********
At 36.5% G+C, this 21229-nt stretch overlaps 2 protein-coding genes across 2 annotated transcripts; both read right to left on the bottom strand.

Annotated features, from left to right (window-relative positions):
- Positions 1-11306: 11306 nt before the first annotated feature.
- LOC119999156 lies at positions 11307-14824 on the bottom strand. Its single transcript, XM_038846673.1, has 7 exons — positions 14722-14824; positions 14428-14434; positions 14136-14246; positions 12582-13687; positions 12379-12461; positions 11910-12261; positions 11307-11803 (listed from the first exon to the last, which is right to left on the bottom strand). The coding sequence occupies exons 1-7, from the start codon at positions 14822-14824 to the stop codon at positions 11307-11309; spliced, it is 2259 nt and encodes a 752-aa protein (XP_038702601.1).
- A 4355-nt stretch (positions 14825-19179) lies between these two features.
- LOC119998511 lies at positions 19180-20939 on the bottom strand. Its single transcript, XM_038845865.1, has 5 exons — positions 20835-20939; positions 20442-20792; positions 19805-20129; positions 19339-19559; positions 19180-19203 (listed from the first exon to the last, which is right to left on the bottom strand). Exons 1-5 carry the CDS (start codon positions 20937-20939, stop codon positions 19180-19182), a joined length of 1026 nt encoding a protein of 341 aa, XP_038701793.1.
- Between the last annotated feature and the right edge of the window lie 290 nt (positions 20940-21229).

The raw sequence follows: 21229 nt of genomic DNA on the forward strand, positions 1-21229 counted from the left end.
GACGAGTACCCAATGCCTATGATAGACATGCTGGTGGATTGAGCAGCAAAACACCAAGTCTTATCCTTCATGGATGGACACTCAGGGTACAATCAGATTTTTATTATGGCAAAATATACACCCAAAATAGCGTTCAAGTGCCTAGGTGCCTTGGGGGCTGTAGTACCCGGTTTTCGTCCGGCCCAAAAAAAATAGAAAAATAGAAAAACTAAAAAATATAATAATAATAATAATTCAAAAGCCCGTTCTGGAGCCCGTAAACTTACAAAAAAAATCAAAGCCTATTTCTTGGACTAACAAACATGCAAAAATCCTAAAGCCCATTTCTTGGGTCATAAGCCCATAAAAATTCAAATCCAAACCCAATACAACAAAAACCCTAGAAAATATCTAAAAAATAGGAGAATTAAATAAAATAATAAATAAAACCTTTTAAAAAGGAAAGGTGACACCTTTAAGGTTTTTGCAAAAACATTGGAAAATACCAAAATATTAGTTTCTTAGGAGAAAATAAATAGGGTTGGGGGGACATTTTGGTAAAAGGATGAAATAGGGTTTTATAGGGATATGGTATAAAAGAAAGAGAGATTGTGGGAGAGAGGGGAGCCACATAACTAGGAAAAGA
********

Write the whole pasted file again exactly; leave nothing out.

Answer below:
At 36.5% G+C, this 21229-nt stretch overlaps 2 protein-coding genes across 2 annotated transcripts; both read right to left on the bottom strand.

Annotated features, from left to right (window-relative positions):
- Positions 1-11306: 11306 nt before the first annotated feature.
- LOC119999156 lies at positions 11307-14824 on the bottom strand. Its single transcript, XM_038846673.1, has 7 exons — positions 14722-14824; positions 14428-14434; positions 14136-14246; positions 12582-13687; positions 12379-12461; positions 11910-12261; positions 11307-11803 (listed from the first exon to the last, which is right to left on the bottom strand). The coding sequence occupies exons 1-7, from the start codon at positions 14822-14824 to the stop codon at positions 11307-11309; spliced, it is 2259 nt and encodes a 752-aa protein (XP_038702601.1).
- A 4355-nt stretch (positions 14825-19179) lies between these two features.
- LOC119998511 lies at positions 19180-20939 on the bottom strand. Its single transcript, XM_038845865.1, has 5 exons — positions 20835-20939; positions 20442-20792; positions 19805-20129; positions 19339-19559; positions 19180-19203 (listed from the first exon to the last, which is right to left on the bottom strand). Exons 1-5 carry the CDS (start codon positions 20937-20939, stop codon positions 19180-19182), a joined length of 1026 nt encoding a protein of 341 aa, XP_038701793.1.
- Between the last annotated feature and the right edge of the window lie 290 nt (positions 20940-21229).

The raw sequence follows: 21229 nt of genomic DNA on the forward strand, positions 1-21229 counted from the left end.
GACGAGTACCCAATGCCTATGATAGACATGCTGGTGGATTGAGCAGCAAAACACCAAGTCTTATCCTTCATGGATGGACACTCAGGGTACAATCAGATTTTTATTATGGCAAAATATACACCCAAAATAGCGTTCAAGTGCCTAGGTGCCTTGGGGGCTGTAGTACCCGGTTTTCGTCCGGCCCAAAAAAAATAGAAAAATAGAAAAACTAAAAAATATAATAATAATAATAATTCAAAAGCCCGTTCTGGAGCCCGTAAACTTACAAAAAAAATCAAAGCCTATTTCTTGGACTAACAAACATGCAAAAATCCTAAAGCCCATTTCTTGGGTCATAAGCCCATAAAAATTCAAATCCAAACCCAATACAACAAAAACCCTAGAAAATATCTAAAAAATAGGAGAATTAAATAAAATAATAAATAAAACCTTTTAAAAAGGAAAGGTGACACCTTTAAGGTTTTTGCAAAAACATTGGAAAATACCAAAATATTAGTTTCTTAGGAGAAAATAAATAGGGTTGGGGGGACATTTTGGTAAAAGGATGAAATAGGGTTTTATAGGGATATGGTATAAAAGAAAGAGAGATTGTGGGAGAGAGGGGAGCCACATAACTAGGAAAAGA